problem can cause a significant delay in development.”
said, “a baby may not make eye connection with a parent, smile or make gurgling
noises. The mother might not be aware that there’s a problem; she may have her
own problems of postpartum depression. A child may have difficulty remaining
alert enough to be left quietly for eating or he may be too sleepy. This can
result in a failure to gain enough or even weight loss. A feeding tube may be
the last resort.”
It is usually normal for babies frequently to spit up
milk, so a parent feels unsure how much more he needs. In the majority of cases,
the problem does not result in the stomach being emptied. Try feeding the infant
again; if he fights it, the parent feels more pressured and may feed him by
force. The baby then feels stress and doesn’t want to be fed. Never force-feed a
baby, Meiri urged. Instead, go for medical help.
Babies and toddlers may
in rare cases develop sensory food aversions – turning down specific tastes,
textures, odors or forms of food. He will eat better if he gets the food he
really likes. Other reasons for refusal to eat may involve post-traumatic
feeding disorder – the refusal to eat after experiencing a traumatic event. The
baby may refuse to drink from a bottle or eat from a spoon. Desensitization can
be used to treat it. Sometimes this is the first symptom of autism, which
affects nearly one in 90 children.
HADASSAH MOUNT Scopus clinical
dietitian Hila Elyashar-Iron discussed overweight and obesity in young children.
While in previous generations, families spent most of their time together,
enjoyed meals around the dinner table together and children played outside,
today most mothers work outside the home and fathers spend even more time at
work. Children are left alone in the home and eat alone, usually fast food they
heat up in the microwave. Instead of getting exercise outdoors, they tend to
spend a majority of their free time at the computer, with their smartphone and
in front of the TV – all of which promote overweight.
advertising in the media, children are encouraged to eat junk
Somehow, most people admire fat babies and regard them as the
height of good health, but they are wrong. “Israel ranks among the top 10
countries with overweight children, according to the Health Ministry’s Mabat
study of 2003- 2004, and it probably is worse today,” Elyashar-Iron
The body-mass index (BMI), a formula based on height and weight, is
accurate in determining underweight, normal weight, overweight and obesity in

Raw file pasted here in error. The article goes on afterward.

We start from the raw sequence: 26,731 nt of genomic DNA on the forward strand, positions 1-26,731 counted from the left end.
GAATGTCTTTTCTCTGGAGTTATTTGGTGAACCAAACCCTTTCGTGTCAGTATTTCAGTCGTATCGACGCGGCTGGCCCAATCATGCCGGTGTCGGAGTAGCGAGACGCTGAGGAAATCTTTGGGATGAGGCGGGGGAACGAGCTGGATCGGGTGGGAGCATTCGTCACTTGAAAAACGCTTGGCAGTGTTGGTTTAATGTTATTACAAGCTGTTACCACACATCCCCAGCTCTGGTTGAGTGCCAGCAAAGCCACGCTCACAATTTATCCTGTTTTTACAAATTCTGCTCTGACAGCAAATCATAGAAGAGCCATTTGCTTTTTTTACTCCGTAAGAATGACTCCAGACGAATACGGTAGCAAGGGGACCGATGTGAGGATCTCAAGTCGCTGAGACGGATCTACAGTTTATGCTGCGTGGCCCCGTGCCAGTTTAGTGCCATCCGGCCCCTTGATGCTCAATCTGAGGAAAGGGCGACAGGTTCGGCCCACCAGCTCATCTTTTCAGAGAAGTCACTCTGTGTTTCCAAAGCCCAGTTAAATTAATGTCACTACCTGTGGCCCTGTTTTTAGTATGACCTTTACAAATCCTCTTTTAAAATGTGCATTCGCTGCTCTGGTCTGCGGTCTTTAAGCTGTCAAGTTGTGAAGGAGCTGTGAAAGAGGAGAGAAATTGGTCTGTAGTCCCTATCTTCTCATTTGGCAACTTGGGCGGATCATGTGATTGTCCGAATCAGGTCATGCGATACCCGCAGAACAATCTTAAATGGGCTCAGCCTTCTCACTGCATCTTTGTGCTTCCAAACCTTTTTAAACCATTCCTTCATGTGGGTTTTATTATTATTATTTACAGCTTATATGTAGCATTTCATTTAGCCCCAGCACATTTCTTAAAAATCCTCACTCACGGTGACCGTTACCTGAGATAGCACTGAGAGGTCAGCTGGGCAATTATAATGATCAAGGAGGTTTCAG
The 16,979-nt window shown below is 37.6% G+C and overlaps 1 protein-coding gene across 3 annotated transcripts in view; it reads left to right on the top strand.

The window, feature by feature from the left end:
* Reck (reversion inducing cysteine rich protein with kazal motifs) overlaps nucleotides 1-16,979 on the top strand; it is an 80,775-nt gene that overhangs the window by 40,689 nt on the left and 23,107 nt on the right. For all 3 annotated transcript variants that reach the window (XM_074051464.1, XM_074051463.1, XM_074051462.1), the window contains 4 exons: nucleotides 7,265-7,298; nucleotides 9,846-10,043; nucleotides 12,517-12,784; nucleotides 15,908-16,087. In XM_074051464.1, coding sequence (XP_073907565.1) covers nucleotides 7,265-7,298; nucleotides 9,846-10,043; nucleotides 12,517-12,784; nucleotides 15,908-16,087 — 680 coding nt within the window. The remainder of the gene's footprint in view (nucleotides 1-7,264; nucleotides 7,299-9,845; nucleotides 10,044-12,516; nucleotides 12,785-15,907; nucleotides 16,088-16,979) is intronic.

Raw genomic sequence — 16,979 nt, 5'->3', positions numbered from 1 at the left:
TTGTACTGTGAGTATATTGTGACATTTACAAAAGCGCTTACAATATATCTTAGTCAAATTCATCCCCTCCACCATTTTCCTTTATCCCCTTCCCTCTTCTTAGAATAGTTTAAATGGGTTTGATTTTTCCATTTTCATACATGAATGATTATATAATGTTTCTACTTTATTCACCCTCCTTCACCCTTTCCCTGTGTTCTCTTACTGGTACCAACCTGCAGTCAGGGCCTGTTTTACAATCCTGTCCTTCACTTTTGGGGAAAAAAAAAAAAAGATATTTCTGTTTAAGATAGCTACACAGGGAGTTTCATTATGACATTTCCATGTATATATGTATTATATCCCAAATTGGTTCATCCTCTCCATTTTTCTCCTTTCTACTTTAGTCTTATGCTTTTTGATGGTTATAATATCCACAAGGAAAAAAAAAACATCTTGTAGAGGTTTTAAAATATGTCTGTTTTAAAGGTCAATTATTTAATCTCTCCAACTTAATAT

adults, but it is not reliable in children. Instead, special growth charts
according to age of boys and girls (separately) should be used.
10% and 20% of fat babies will be fat children, 40% will be fat teens, and 75%
to 89% will be fat adults. All of this excess weight can lead to diabetes;
learning problems; depression; hypertension; cardiac, orthopedic and respiratory
disease; liver disorders; and even cancer in adulthood, said the dietitian. “The
ministry says there is no greater public health challenge than to prevent
overweight and obesity throughout life – at home, in school, at work and during
Digestive problems in children were discussed by Dr. Perri
Millman, a Hadassah pediatric gastroenterologist.
“There are parents who
feed babies while they’re asleep because they claim they can’t do it when the
infant is awake, as well as those who claim their children ‘don’t eat anything’
although they look fine. Many parents with healthy babies whose ribs “show”
refuse to recognize that this can be completely normal.
“If the baby is
fat, that is not normal.
Force-feeding is absolutely wrong and can cause
psychological trauma; often it is done by parents who have high hopes about
their children’s growth, and they think they are not getting enough.”
women who breastfeed cannot know how much their infants are getting, they should
go to Tipat Halav [well-baby clinics] and have the child’s weight and
development compared to the norm in growth charts.
Spitting up (reflux)
is also normal, as the sphincter muscle at the top of the esophagus may not be
developed enough at that age. But there are medical problems – heartburn, colic,
pneumonia, asthma, failure to thrive and refusal to eat, that have to be
treated. “We can perform tests, but usually we can take the young patient’s
medical history and figure it out.” Surgery is sometimes necessary, said
Millman, who recalled the case of a seven-year-old girl who “hated to eat” and
didn’t grow properly and developed asthma, with pneumonia every year, reflux
esophagitis and heartburn. She underwent an operation and was free of asthma and
Dr. Shlomit Semish, a retired expert in biochemistry, food
science and nutrition at the Hebrew University’s faculty of agriculture, food
and environment showed a shocking segment from a foreign film showing a mother
with difficulties feeding her toddler; she held the child’s nose closed with her
fingers to force her to open her mouth. This can cause psychological problems in
the child. “Early experiences such as these are preserved and can affect
Force feeding is always wrong. There are other ways of
feeding a child with such problems,” she insisted.